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Ancient humans lived inside a lava tube in the Arabian desert

Archaeologists have found evidence of human habitation within lava tubes for the first time, in the deserts of northern Saudi Arabia.

Lava tubes are caves that form during a volcanic eruption. The surface of a river of lava cools and solidifies, while hot molten rock continues to flow beneath it. Eventually, lava drains out of the tube, leaving behind a tunnel.

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Mathew Stewart at Griffith University in Brisbane, Australia, and his colleagues excavated a trench inside Umm Jirsan. At 1.5 kilometres in length, it is the biggest lava tube in Saudi Arabia. The researchers discovered animal bones, stone tools and pottery stretching back at least 7000 years and possibly as much as 10,000 years.

Stewart and his team have worked in the region for more than 15 years and have previously found numerous stone structures on the surface, confirming human habitation. However, the desert’s hot, arid climate has caused organic material to break down, making it difficult to date.

On the surface, the landscape is a “hot, dry and flat basalt desert”, says Stewart. “But when you are down in the lava tube, it’s much cooler. It’s very sheltered and it would have been a great place of refuge.”

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“It’s transforming our understanding of the prehistory of the Arabian peninsula,” he says.

In parts of the underground network at Umm Jirsan, the researchers also found human bones, but these are thought to have been dragged in by hyenas.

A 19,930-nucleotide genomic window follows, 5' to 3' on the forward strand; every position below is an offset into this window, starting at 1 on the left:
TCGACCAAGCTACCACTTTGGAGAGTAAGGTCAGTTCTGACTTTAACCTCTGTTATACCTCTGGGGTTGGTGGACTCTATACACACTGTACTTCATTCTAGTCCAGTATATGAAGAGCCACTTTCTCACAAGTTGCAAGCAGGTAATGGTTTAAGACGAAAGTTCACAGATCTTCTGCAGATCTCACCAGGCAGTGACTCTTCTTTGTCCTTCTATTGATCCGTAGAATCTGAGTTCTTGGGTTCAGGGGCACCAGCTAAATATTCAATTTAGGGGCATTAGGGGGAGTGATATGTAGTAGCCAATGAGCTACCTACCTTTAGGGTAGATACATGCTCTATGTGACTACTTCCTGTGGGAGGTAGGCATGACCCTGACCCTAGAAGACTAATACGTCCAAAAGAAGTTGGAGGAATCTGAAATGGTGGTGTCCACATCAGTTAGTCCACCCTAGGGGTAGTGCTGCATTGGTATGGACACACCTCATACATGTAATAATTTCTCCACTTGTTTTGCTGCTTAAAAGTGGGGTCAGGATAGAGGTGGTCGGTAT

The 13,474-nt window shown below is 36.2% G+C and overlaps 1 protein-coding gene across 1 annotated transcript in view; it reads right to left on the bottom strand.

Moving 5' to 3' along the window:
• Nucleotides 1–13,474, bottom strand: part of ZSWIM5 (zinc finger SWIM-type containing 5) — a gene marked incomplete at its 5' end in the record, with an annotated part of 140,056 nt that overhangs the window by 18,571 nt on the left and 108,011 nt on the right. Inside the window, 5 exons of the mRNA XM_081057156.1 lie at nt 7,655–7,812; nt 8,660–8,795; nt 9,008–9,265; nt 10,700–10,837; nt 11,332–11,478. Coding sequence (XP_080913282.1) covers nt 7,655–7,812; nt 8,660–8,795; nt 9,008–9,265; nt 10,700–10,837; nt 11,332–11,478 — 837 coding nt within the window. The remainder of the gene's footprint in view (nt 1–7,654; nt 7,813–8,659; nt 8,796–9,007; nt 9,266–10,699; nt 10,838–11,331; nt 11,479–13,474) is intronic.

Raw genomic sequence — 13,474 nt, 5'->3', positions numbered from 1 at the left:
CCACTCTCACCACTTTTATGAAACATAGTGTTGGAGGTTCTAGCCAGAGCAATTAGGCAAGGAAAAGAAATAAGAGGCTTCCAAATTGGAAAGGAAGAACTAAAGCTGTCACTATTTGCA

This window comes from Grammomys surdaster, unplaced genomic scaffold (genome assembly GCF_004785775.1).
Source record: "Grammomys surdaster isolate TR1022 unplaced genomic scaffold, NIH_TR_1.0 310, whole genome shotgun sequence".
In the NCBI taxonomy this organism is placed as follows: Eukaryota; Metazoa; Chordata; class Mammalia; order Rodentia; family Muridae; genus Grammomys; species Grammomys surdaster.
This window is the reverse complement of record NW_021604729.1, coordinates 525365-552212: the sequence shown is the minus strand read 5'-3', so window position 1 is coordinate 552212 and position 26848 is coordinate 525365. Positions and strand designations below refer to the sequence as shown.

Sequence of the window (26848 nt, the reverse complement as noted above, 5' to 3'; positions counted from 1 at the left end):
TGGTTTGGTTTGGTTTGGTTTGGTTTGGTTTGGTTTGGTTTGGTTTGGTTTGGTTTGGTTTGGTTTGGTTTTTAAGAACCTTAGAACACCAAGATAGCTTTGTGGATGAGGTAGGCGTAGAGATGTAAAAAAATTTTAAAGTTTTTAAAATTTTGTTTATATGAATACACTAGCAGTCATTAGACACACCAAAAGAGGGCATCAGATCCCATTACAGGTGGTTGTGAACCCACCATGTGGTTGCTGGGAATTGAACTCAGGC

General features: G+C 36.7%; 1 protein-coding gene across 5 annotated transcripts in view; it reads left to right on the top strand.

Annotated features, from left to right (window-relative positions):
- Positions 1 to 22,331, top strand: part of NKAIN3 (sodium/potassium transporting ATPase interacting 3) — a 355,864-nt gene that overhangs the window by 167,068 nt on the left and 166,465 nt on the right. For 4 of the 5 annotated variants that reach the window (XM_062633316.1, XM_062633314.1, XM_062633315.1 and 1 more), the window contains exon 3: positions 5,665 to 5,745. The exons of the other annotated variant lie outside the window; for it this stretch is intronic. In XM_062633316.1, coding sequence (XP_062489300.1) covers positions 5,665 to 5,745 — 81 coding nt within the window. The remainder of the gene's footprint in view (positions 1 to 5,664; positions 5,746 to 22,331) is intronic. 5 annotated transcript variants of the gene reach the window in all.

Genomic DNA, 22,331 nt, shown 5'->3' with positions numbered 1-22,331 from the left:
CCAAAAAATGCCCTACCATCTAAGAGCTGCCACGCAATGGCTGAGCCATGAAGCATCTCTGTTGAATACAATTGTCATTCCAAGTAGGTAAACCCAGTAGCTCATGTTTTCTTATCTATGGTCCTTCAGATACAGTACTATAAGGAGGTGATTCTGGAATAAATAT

In other lava tubes nearby, Stewart and his colleagues found rock art, including representations of domestic sheep and goats that would have been made by “cultural contemporaries” of the groups using the lava tubes as a refuge, he says.

Not to be used in museums, exhibitions, or articles about Elisabeth Daynes or the Atelier Daynes. No use in any context outside of mainstream science without the express permission of Atelier Daynes. Front covers or private use require clearance. Mandatory credit. Paranthropus boisei model. Reconstruction of a specimen of Paranthropus boisei. This hominin, which is sometimes classified as Australopithecus boisei, lived from 2.3 to 1.2 million years ago in eastern Africa. P. boisei is one of several extinct species that form an early part of the human evolutionary tree. Reconstruction by Elisabeth Daynes of the Daynes Studio, Paris, France. MANDATORY CREDIT.

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Mike Morley at Flinders University in Adelaide, Australia, describes the lava tubes as being like “prefabricated activity spaces”.

“As a scientist who works primarily in caves, I am excited that we have another type of cave system being used by past human populations,” says Morley. “These finds represent a treasure trove of archaeological information for Arabia, a massive region that has only recently been investigated systematically for prehistoric archaeology.”

Lava tubes have also been suggested as possible places for humans to shelter on the moon and Mars.

Journal reference:

PLoS One DOI: 10.1371/journal.pone.0299292

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